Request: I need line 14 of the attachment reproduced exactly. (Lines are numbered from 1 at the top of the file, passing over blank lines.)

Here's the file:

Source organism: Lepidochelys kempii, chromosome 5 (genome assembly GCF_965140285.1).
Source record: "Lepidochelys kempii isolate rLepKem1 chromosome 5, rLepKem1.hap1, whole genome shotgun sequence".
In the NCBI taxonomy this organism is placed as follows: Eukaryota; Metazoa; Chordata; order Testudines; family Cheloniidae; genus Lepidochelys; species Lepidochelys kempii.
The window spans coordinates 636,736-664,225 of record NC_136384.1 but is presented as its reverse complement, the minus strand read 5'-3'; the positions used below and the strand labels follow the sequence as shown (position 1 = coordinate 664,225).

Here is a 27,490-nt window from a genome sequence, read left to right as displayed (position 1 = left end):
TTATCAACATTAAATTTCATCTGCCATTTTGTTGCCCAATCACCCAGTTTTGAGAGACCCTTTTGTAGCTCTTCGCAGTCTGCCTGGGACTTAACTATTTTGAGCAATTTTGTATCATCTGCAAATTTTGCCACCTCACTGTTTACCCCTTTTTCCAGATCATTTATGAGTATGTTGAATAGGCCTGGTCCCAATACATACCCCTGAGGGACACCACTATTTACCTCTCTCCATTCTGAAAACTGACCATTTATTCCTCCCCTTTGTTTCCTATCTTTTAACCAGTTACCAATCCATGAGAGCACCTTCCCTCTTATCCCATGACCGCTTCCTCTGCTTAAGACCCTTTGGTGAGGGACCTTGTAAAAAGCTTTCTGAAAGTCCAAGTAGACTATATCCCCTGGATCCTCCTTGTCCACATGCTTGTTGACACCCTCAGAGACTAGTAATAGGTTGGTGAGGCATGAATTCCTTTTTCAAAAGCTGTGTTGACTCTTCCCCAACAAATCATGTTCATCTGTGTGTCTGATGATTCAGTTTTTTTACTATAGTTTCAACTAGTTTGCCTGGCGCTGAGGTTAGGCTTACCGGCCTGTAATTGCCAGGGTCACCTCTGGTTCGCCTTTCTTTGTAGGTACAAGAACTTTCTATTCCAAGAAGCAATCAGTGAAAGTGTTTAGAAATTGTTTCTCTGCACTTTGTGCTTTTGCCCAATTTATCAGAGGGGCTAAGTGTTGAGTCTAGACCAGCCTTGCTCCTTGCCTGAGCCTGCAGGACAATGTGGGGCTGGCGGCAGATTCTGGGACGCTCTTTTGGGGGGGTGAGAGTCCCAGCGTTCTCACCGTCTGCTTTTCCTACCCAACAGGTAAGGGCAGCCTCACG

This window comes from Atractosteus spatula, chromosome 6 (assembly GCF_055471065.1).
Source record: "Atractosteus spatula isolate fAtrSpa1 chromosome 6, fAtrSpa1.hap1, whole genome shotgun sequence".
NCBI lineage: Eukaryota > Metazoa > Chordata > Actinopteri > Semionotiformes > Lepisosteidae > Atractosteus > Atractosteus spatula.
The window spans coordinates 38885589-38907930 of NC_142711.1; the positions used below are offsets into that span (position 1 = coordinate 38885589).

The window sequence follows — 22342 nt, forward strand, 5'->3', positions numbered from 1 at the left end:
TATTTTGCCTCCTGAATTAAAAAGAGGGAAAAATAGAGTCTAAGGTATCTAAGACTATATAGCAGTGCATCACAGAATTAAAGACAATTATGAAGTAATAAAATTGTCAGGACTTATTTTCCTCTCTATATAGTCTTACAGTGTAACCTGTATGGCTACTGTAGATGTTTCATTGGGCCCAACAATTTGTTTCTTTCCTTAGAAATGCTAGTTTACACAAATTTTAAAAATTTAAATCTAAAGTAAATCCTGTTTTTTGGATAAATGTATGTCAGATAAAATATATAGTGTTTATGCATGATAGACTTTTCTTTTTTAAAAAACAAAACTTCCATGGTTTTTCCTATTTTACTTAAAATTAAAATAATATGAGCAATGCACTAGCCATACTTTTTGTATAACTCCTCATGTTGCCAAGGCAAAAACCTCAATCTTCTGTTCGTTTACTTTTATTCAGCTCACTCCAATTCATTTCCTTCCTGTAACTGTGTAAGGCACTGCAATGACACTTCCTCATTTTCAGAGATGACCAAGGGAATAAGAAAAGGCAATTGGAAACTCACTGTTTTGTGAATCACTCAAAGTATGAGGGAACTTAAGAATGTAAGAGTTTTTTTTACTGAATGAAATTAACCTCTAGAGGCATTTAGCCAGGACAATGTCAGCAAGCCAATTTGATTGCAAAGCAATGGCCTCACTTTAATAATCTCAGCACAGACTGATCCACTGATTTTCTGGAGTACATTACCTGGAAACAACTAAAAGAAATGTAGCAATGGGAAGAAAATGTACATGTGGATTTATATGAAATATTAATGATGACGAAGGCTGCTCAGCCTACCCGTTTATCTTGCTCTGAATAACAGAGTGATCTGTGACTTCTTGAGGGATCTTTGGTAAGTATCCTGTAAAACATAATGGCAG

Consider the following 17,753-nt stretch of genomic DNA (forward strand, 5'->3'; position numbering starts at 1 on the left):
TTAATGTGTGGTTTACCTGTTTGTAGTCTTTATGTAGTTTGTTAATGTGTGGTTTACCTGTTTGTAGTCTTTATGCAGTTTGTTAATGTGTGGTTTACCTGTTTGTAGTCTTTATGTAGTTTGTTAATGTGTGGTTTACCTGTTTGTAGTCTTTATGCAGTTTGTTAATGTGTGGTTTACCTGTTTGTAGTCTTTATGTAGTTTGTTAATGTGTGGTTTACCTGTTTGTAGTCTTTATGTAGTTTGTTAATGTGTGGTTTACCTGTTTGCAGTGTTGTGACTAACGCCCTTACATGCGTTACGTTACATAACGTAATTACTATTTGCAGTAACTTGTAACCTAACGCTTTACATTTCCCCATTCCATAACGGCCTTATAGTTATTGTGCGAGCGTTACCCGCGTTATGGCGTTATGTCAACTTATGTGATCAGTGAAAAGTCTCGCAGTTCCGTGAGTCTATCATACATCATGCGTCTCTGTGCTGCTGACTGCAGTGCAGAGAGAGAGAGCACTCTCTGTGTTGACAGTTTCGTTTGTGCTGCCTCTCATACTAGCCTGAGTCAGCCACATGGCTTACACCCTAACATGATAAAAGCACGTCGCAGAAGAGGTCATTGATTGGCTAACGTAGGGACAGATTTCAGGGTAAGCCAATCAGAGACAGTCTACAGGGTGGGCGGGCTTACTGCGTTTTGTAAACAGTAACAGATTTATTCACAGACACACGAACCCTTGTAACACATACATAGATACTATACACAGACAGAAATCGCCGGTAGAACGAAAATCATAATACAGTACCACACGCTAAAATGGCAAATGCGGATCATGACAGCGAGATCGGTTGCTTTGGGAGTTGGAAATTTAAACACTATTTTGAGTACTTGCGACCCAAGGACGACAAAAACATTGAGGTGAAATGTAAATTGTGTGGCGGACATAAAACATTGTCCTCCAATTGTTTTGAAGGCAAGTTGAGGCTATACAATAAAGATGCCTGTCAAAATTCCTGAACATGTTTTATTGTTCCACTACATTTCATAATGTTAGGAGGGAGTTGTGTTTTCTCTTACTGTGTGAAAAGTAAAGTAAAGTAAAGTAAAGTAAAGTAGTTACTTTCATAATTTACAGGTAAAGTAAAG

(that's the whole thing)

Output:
TTAATGTGTGGTTTACCTGTTTGTAGTCTTTATGTAGTTTGTTAATGTGTGGTTTACCTGTTTGTAGTCTTTATGCAGTTTGTTAATGTGTGGTTTACCTGTTTGTAGTCTTTATGTAGTTTGTTAATGTGTGGTTTACCTGTTTGTAGTCTTTATGCAGTTTGTTAATGTGTGGTTTACCTGTTTGTAGTCTTTATGTAGTTTGTTAATGTGTGGTTTACCTGTTTGTAGTCTTTATGTAGTTTGTTAATGTGTGGTTTACCTGTTTGCAGTGTTGTGACTAACGCCCTTACATGCGTTACGTTACATAACGTAATTACTATTTGCAGTAACTTGTAACCTAACGCTTTACATTTCCCCATTCCATAACGGCCTTATAGTTATTGTGCGAGCGTTACCCGCGTTATGGCGTTATGTCAACTTATGTGATCAGTGAAAAGTCTCGCAGTTCCGTGAGTCTATCATACATCATGCGTCTCTGTGCTGCTGACTGCAGTGCAGAGAGAGAGAGCACTCTCTGTGTTGACAGTTTCGTTTGTGCTGCCTCTCATACTAGCCTGAGTCAGCCACATGGCTTACACCCTAACATGATAAAAGCACGTCGCAGAAGAGGTCATTGATTGGCTAACGTAGGGACAGATTTCAGGGTAAGCCAATCAGAGACAGTCTACAGGGTGGGCGGGCTTACTGCGTTTTGTAAACAGTAACAGATTTATTCACAGACACACGAACCCTTGTAACACATACATAGATACTATACACAGACAGAAATCGCCGGTAGAACGAAAATCATAATACAGTACCACACGCTAAAATGGCAAATGCGGATCATGACAGCGAGATCGGTTGCTTTGGGAGTTGGAAATTTAAACACTATTTTGAGTACTTGCGACCCAAGGACGACAAAAACATTGAGGTGAAATGTAAATTGTGTGGCGGACATAAAACATTGTCCTCCAATTGTTTTGAAGGCAAGTTGAGGCTATACAATAAAGATGCCTGTCAAAATTCCTGAACATGTTTTATTGTTCCACTACATTTCATAATGTTAGGAGGGAGTTGTGTTTTCTCTTACTGTGTGAAAAGTAAAGTAAAGTAAAGTAAAGTAAAGTAGTTACTTTCATAATTTACAGGTAAAGTAAAG